Professional surveying is defined as the practice for compensation of land, boundary, or property surveying or other similar professional practices. The term includes any service or work the adequate performance of which involves the of special knowledge of principles of mathematics, related applied and physical sciences, and relevant laws to the measurement and location of lines, angles, elevations, natural features, and existing man-made works; and, on the beds of bodies of water, the determination of areas and volumes, for:
(A) the location of real property boundaries;
(B) the platting and layout of lands and subdivisions of land; and
(C) the preparation and perpetuation of maps, record plats, field note records, and real property descriptions that represent those.
**Source: "Manual of Practice for Land Surveying in the State of Texas." Texas Society of Professional Surveyors. 1991 Revised Eight Edition.
Registered professional land surveyor is a person holding a valid license to practice land surveying as a Registered Professional Land Surveyor (RPLS) in the State of Texas, as issued by the Texas Board of Professional Land Surveying.
**Source: "Manual of Practice for Land Surveying in the State of Texas." Texas Society of Professional Surveyors. 2006 Revised Eleventh Edition.
Types of Surveys:
Standard Land Survey: A boundary or property survey for any purpose except title insurance. The purpose of a Standard Land Survey is to establish or reestablish on the ground the physical or theoretical location and extent of real property lines, political boundaries or lines defining the permits of public or private ownership, and may include the exteriors or centerlines of record or visible evidence of easements and the evidence indication of the possibility of prescriptive or limitation rights.
Topographic Survey: Includes cross sections, profiles and contouring, drainage survey, determination of volumes or quantities, etc.
**Source: "Manual of Practice for Land Surveying in the State of Texas." Texas Society of Professional Surveyors. 1991 Revised Eighth Edition.
You Should Contact a Surveyor When Buying Property Because:
- Only a survey plat made by a Licensed Land Surveyor can define what you've purchased
- A Surveyor will determine whether other people are entitled to partial use of your property through easements for utilities or rights-of-way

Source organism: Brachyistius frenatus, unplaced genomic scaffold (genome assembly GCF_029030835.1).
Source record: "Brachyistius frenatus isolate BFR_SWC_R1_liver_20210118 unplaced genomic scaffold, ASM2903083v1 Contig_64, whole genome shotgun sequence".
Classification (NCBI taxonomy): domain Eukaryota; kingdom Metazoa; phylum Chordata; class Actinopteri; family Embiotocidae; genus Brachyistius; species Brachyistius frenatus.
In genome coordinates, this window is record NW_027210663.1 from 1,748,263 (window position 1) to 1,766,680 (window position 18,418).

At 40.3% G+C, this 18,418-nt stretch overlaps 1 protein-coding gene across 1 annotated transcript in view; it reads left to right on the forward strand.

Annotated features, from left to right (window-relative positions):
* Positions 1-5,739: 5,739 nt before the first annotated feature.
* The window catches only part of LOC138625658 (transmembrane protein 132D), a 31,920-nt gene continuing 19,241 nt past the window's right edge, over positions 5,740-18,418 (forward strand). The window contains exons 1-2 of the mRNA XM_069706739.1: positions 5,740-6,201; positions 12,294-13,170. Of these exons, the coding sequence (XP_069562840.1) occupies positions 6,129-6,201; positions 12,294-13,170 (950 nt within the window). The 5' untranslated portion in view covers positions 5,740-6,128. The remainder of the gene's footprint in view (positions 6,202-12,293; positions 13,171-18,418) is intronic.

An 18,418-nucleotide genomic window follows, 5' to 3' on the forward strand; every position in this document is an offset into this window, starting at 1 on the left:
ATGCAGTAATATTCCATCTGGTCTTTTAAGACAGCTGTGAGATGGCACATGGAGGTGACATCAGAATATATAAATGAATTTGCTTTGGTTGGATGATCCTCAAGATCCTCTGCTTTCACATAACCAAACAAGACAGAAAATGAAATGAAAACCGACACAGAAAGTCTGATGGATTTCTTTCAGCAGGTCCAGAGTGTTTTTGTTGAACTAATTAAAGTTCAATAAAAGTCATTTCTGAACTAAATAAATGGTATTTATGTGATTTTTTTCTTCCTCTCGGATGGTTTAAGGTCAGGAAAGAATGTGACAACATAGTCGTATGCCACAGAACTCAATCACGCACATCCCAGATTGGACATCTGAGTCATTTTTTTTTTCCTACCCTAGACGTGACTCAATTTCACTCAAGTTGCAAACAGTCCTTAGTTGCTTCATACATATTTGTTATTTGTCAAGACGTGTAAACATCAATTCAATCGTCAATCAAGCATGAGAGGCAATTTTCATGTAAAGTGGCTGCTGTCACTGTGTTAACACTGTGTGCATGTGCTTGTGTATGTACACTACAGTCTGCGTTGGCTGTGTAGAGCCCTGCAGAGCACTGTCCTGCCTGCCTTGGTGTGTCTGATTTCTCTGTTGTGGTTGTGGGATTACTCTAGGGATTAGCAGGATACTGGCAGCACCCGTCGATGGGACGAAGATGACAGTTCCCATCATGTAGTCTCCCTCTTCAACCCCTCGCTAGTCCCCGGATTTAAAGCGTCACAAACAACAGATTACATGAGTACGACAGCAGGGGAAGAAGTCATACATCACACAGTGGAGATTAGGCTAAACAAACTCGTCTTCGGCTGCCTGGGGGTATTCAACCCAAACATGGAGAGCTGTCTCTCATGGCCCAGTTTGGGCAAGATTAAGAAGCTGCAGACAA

- A Surveyor will determine whether fences, trees, buildings, building overhangs, gardens, driveways, sidewalks, swimming pools, house additions, and other property improvements actually lie on your property
- A Surveyor will determine whether your deed accurately describes the property you occupy
- A Surveyor can provide an updated deed description for the property you are purchasing. This will allow you (or your Lawyer) to file your deed in the County Clerk's Office, thereby registering the transaction and preserving your property rights in the future
- Since a survey provided by the seller may be old, it may not reflect changes to the property or its boundaries. A survey protects you by bringing potential legal problems to your attention so you can address them before you make your purchase
- A Surveyor can mark the corners of your property with permanent monuments so you will always be aware of your legal property lines
You Should Contact a Surveyor Before Building Additions to Your House or Permanent Improvements to your Property (i.e. fences) Because:
- You want to make sure you are building on your own property. Mistakenly building on a neighbor's property can cause legal problems and extra costs for possible litigation fees
- A Surveyor can stake-out, or mark, the location of proposed buildings so that you are sure they are on your property and meet all local setback requirements and zoning restrictions
- In case of a dispute, your Surveyor can act as an expert witness, and will assume professional responsibility for your survey in court
You Should Contact a Surveyor When Subdividing Property or Selling Individual Lots Because:
- Your Surveyor will survey the site and draft a proposed subdivision plan
- Your Surveyor will check and note planning restrictions, easements, and other legalities for your subdivision (for example: wetland delineation and mapping issues, minimum lot sizes and setbacks, etc.)
- Your Surveyor can engage other consultants to carry out preliminary studies, engineering, planning, and environmental issues to submit with the draft subdivision plan, and ensure compliance with local, state, and federal laws
- Your Surveyor can represent you and your project at Planning, Building, Zoning and Town & County Board meetings, if required
- Your Surveyor will prepare final subdivision plans
- Retaining a Surveyor will give your buyers and clients confidence in the purchase of your property, or one of the lots in your subdivision
- Consulting a Surveyor may help simplify the Land Development Process, and a Surveyor will be able to make recommendations as to the feasibility of projects
**Source: "Why Hire a Land Surveyor?" Allegheny Plateau Association of Professional Land Surveyors. www.apapls.org